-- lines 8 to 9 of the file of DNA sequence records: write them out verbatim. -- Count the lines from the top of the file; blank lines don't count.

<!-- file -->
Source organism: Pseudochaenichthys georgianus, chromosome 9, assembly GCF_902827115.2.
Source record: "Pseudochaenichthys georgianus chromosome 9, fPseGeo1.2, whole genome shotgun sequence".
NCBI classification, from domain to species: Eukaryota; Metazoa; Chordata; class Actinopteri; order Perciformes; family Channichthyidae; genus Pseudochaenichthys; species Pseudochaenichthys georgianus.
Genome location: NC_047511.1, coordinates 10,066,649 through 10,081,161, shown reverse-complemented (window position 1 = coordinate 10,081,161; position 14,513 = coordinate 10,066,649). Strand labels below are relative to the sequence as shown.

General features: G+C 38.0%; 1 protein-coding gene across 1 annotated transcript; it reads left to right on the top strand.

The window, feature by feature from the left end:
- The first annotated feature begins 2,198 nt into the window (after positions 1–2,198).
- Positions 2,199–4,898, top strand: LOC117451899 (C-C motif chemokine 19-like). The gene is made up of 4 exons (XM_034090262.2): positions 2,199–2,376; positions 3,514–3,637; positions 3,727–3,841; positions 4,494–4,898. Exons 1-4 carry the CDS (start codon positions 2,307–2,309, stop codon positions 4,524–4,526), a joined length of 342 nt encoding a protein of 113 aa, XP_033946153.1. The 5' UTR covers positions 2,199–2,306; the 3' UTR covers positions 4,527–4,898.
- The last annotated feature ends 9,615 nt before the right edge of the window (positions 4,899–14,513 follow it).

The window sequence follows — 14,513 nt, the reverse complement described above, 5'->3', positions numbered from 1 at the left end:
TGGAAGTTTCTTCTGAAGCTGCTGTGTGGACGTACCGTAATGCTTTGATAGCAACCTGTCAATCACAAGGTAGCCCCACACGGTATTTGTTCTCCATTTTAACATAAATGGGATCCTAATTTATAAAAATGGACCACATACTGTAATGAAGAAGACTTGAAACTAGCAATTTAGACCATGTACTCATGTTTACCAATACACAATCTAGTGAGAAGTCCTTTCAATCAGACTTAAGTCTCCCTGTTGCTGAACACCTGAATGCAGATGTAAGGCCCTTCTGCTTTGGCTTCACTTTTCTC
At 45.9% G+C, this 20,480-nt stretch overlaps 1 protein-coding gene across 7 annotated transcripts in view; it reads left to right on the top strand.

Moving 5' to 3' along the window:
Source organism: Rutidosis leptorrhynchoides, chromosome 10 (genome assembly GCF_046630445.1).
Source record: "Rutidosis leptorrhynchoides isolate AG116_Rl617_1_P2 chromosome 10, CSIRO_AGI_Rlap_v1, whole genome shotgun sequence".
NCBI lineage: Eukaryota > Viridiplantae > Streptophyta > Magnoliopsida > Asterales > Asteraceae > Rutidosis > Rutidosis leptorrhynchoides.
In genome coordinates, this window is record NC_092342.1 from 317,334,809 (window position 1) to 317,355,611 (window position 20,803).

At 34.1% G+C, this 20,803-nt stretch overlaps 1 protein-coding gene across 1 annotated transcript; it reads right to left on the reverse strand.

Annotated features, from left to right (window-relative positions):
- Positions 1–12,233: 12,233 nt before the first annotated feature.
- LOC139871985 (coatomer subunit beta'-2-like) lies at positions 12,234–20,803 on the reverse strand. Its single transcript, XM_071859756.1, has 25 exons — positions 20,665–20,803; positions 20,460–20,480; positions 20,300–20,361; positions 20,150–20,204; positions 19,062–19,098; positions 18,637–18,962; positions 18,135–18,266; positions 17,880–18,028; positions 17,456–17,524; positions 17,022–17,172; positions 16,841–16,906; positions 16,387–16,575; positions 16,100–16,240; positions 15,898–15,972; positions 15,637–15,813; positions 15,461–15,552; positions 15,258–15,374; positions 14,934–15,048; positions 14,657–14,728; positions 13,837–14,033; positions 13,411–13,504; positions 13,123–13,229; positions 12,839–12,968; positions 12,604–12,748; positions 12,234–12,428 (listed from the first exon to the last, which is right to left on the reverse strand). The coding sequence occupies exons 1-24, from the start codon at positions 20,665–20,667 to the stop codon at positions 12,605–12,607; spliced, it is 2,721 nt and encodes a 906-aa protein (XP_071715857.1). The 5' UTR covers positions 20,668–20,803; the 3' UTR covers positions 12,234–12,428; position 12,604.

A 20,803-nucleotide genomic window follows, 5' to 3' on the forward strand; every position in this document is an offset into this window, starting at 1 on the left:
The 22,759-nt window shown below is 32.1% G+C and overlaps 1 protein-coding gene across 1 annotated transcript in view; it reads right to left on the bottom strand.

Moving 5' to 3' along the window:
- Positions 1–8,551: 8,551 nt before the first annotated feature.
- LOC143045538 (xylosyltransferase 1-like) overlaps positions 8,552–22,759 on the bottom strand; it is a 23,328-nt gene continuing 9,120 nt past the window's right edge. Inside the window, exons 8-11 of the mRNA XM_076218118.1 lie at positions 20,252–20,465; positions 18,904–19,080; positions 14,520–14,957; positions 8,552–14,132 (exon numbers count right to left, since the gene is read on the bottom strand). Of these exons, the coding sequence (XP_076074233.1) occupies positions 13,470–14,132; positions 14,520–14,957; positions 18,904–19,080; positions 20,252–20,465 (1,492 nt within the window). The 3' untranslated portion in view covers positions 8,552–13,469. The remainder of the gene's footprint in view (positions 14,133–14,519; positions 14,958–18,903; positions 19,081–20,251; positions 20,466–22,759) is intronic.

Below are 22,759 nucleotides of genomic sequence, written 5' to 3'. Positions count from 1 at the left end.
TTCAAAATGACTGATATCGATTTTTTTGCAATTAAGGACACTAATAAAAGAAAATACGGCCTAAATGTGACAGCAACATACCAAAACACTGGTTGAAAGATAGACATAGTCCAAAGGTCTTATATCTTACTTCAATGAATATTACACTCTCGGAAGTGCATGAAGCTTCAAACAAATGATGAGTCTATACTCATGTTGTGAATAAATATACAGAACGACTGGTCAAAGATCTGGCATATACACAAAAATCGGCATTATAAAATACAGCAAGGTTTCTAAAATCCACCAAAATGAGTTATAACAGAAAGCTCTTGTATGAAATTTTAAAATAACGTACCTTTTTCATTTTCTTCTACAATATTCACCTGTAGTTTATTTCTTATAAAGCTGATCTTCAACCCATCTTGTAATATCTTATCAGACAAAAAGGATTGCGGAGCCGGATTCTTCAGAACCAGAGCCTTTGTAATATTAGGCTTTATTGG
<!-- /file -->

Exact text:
- Positions 2,199–4,898, top strand: LOC117451899 (C-C motif chemokine 19-like). The gene is made up of 4 exons (XM_034090262.2): positions 2,199–2,376; positions 3,514–3,637; positions 3,727–3,841; positions 4,494–4,898. Exons 1-4 carry the CDS (start codon positions 2,307–2,309, stop codon positions 4,524–4,526), a joined length of 342 nt encoding a protein of 113 aa, XP_033946153.1. The 5' UTR covers positions 2,199–2,306; the 3' UTR covers positions 4,527–4,898.
- The last annotated feature ends 9,615 nt before the right edge of the window (positions 4,899–14,513 follow it).